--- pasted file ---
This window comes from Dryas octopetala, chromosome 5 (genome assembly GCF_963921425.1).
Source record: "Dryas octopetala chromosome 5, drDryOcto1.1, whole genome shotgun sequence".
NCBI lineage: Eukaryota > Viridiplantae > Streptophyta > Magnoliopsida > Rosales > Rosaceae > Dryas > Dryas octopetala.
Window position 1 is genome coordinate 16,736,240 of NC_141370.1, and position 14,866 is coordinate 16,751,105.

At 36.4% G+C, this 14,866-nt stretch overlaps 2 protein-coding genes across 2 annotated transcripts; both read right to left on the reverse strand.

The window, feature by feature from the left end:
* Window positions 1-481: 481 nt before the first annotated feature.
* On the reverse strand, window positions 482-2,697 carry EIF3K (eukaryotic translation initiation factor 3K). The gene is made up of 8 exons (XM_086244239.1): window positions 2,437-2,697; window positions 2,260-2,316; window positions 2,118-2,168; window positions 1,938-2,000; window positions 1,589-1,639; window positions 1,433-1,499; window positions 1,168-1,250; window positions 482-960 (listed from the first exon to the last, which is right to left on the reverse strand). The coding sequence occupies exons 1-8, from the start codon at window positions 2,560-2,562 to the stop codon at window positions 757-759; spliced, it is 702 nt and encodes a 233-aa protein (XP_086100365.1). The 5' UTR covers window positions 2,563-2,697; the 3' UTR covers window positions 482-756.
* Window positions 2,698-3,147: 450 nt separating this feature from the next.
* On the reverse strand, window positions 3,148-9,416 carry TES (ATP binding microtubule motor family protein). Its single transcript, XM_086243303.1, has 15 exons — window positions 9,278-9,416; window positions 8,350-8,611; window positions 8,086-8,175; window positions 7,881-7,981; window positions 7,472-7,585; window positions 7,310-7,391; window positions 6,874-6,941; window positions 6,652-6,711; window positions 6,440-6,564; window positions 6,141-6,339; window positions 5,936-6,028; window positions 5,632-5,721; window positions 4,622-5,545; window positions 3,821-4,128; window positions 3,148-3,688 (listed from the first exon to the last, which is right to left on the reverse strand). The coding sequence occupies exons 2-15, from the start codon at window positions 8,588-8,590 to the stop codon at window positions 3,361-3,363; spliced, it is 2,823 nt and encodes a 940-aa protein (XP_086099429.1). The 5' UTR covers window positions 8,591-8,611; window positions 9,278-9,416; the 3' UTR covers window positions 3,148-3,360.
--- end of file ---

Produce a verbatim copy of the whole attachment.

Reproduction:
This window comes from Dryas octopetala, chromosome 5 (genome assembly GCF_963921425.1).
Source record: "Dryas octopetala chromosome 5, drDryOcto1.1, whole genome shotgun sequence".
NCBI lineage: Eukaryota > Viridiplantae > Streptophyta > Magnoliopsida > Rosales > Rosaceae > Dryas > Dryas octopetala.
Window position 1 is genome coordinate 16,736,240 of NC_141370.1, and position 14,866 is coordinate 16,751,105.

At 36.4% G+C, this 14,866-nt stretch overlaps 2 protein-coding genes across 2 annotated transcripts; both read right to left on the reverse strand.

The window, feature by feature from the left end:
* Window positions 1-481: 481 nt before the first annotated feature.
* On the reverse strand, window positions 482-2,697 carry EIF3K (eukaryotic translation initiation factor 3K). The gene is made up of 8 exons (XM_086244239.1): window positions 2,437-2,697; window positions 2,260-2,316; window positions 2,118-2,168; window positions 1,938-2,000; window positions 1,589-1,639; window positions 1,433-1,499; window positions 1,168-1,250; window positions 482-960 (listed from the first exon to the last, which is right to left on the reverse strand). The coding sequence occupies exons 1-8, from the start codon at window positions 2,560-2,562 to the stop codon at window positions 757-759; spliced, it is 702 nt and encodes a 233-aa protein (XP_086100365.1). The 5' UTR covers window positions 2,563-2,697; the 3' UTR covers window positions 482-756.
* Window positions 2,698-3,147: 450 nt separating this feature from the next.
* On the reverse strand, window positions 3,148-9,416 carry TES (ATP binding microtubule motor family protein). Its single transcript, XM_086243303.1, has 15 exons — window positions 9,278-9,416; window positions 8,350-8,611; window positions 8,086-8,175; window positions 7,881-7,981; window positions 7,472-7,585; window positions 7,310-7,391; window positions 6,874-6,941; window positions 6,652-6,711; window positions 6,440-6,564; window positions 6,141-6,339; window positions 5,936-6,028; window positions 5,632-5,721; window positions 4,622-5,545; window positions 3,821-4,128; window positions 3,148-3,688 (listed from the first exon to the last, which is right to left on the reverse strand). The coding sequence occupies exons 2-15, from the start codon at window positions 8,588-8,590 to the stop codon at window positions 3,361-3,363; spliced, it is 2,823 nt and encodes a 940-aa protein (XP_086099429.1). The 5' UTR covers window positions 8,591-8,611; window positions 9,278-9,416; the 3' UTR covers window positions 3,148-3,360.